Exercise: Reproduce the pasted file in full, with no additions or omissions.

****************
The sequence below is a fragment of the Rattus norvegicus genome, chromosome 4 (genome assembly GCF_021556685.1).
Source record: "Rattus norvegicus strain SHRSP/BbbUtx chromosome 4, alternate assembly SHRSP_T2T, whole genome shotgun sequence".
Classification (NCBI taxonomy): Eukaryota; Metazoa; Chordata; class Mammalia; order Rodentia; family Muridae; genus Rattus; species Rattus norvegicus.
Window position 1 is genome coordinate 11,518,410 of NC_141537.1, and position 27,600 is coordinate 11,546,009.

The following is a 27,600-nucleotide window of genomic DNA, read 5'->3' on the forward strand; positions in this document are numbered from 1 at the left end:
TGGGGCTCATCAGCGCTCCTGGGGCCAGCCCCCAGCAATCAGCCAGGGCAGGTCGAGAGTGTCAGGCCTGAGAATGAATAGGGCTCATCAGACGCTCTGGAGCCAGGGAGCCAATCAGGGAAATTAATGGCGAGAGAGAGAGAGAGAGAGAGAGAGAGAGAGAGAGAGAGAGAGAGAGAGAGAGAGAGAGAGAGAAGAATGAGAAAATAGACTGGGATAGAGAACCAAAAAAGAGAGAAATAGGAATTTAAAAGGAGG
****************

The sequence below is a fragment of the Rattus norvegicus genome, chromosome 4 (genome assembly GCF_021556685.1).
Source record: "Rattus norvegicus strain SHRSP/BbbUtx chromosome 4, alternate assembly SHRSP_T2T, whole genome shotgun sequence".
Classification (NCBI taxonomy): Eukaryota; Metazoa; Chordata; class Mammalia; order Rodentia; family Muridae; genus Rattus; species Rattus norvegicus.
Window position 1 is genome coordinate 11,518,410 of NC_141537.1, and position 27,600 is coordinate 11,546,009.

The following is a 27,600-nucleotide window of genomic DNA, read 5'->3' on the forward strand; positions in this document are numbered from 1 at the left end:
TGGGGCTCATCAGCGCTCCTGGGGCCAGCCCCCAGCAATCAGCCAGGGCAGGTCGAGAGTGTCAGGCCTGAGAATGAATAGGGCTCATCAGACGCTCTGGAGCCAGGGAGCCAATCAGGGAAATTAATGGCGAGAGAGAGAGAGAGAGAGAGAGAGAGAGAGAGAGAGAGAGAGAGAGAGAGAGAGAGAGAGAGAAGAATGAGAAAATAGACTGGGATAGAGAACCAAAAAAGAGAGAAATAGGAATTTAAAAGGAGG